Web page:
On September 21, Democrat Congressman Beto O’Rourke and Republican Sen. Ted Cruz met for the first of three debates in their prominent race for the US Senate. Both delivered predictable talking points, but little did each candidate know the debate would reveal the overall status of the Texas grassroots in 2018.
Democrats are pining for a “blue wave” to overtake Texas in the 2018 midterm election. If they succeed, they will have elected the first Democrat to statewide office in over 20 years. Perhaps no other Democrat has ridden this blue wave as confidently as Beto O’Rourke of El Paso, whose unpredicted popularity has thrown a safely Republican seat into question.
During his SMU debate with Cruz, O’Rourke seemed to concede to conservative values. He attempted several appeals to small business owners, gun owners, evangelicals, and the “law and order” crowd, all while somehow parroting far-left dogma.
O’Rourke’s comments not only demonstrate which political positions Democrats are willing to concede, but more importantly, which conservative positions they are not afraid to oppose. For every concession, one could argue conservatives have “won” that particular issue. Likewise, for every conservative position O’Rourke fervently opposed, the Texas grassroots still have work to do. Beto O’Rourke represents a unique perspective of where Texas is politically, serving as a “barometer” that can measure its strengths and weaknesses in 2018.
So what does the Beto Barometer read?
Immigration was the first topic of discussion. While Senator Cruz urged Texans to remember the focus should be on securing the border and legal immigration, while Rep. O’Rourke focused on the hardships of illegal immigrants.
“We need to bring people out of the shadows,” he said. “Allow them to get right by law. And yes, there should be an earned path to citizenship.”
Next, Cruz and O’Rourke faced off over police relations. As soon as O’Rourke implied police were violent toward African Americans, he seemingly apologized to the officers present in the audience, saying that “no member of law enforcement wants [police brutality] to happen.” Still, Cruz did not let his opponent escape unscathed. Passionately recounting the police funerals he had attended, Cruz managed to invoke applause from the audience.
On the topic of Supreme Court nominations, O’Rourke was more adamant. He stated, “Judge Kavanaugh has a troubling history in agreeing that Roe v. Wade is the decided law of the land,” and even proposed, “we need a Supreme Court Justice who will decide…by precedence…”
O’Rourke did not hesitate to call for an activist justice; though virtually all politicians decry “judicial activism,” progressives like O’Rourke embrace the idea that the Supreme Court should utilize its power to facilitate social change. Though the Supreme Court will likely consist of stricter constitutionalists in the near future, conservatives still need to do a better job of explaining the dangers of judicial activism.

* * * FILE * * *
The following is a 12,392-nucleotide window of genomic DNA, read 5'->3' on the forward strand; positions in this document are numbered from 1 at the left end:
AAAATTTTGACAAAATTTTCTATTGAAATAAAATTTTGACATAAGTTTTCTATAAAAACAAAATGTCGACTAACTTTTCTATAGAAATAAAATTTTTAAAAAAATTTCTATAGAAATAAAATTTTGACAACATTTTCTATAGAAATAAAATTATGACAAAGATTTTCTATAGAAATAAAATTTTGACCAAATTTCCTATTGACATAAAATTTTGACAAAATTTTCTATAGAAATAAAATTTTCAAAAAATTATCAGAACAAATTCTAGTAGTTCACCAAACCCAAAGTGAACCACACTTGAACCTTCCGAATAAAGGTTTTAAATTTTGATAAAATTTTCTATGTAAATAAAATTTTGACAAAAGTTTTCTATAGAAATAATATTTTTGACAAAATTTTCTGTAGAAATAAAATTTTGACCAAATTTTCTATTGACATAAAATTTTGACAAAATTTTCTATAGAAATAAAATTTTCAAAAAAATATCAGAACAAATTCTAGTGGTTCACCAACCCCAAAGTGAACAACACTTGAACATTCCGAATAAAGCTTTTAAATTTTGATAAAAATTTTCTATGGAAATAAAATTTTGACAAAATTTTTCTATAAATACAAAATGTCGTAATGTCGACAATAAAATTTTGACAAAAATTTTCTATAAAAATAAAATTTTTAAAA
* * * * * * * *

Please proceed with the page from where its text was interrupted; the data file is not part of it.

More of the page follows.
Lastly, on the topic of gun control, it seems conservatives have enjoyed a partial victory. Rep. O’Rourke was careful not to express completely anti-Second Amendment views. He went so far as to mention how his uncle—a sheriff’s deputy—taught him how to be a responsible gun owner and centered his comments around so-called “military grade” weaponry.
O’Rourke mentioned that an emergency room could save someone wounded by a handgun, but not by a high-velocity rifle round. Sounds like O’Rourke knows his views on gun rights are out of touch with everyday Texans and wants to be perceived as more pro-gun than he actually is…
Grassroots Texans have succeeded in advancing the use of a firearm for personal defense, but the need to clarify the true purpose of the Second Amendment still persists.
Except for a brief discussion of trade wars and a lethargic reiteration of the healthcare fight, the rest of the first Cruz-O’Rourke debate seemed to be a contest over personality. Cruz and O’Rourke poked at each other over their political allies and enemies, but they had evidently moved on from the fundamental differences of their policy positions.
The grassroots of Texas have surprisingly begun to exhibit emotional sway over Americans. Protests against the flag and against police are not tolerated, and it seems no progressive will be able to change that. Grassroots conservatives have also enjoyed at least a partial victory over gun rights, but they still need to introduce more philosophical context—the “why” of the Second Amendment—into that debate.
Where conservative Texans still have work to do, however, is with emotional appeals regarding immigration, as indicated by O’Rourke’s unapologetic sympathy for illegal immigrants. Conservatives also need to improve their principled advocacy for strict constitutionalism in the judiciary; Americans must understand their rights come from a Creator, and not from a court.
If there was one thing O’Rourke did not expect to come out of his first debate with Sen. Cruz, it is that he has strengthened the conservative movement. He has educated conservatives about the successes and failures of their arguments, and they may indeed come back with a vengeance this November—thanks to Beto!
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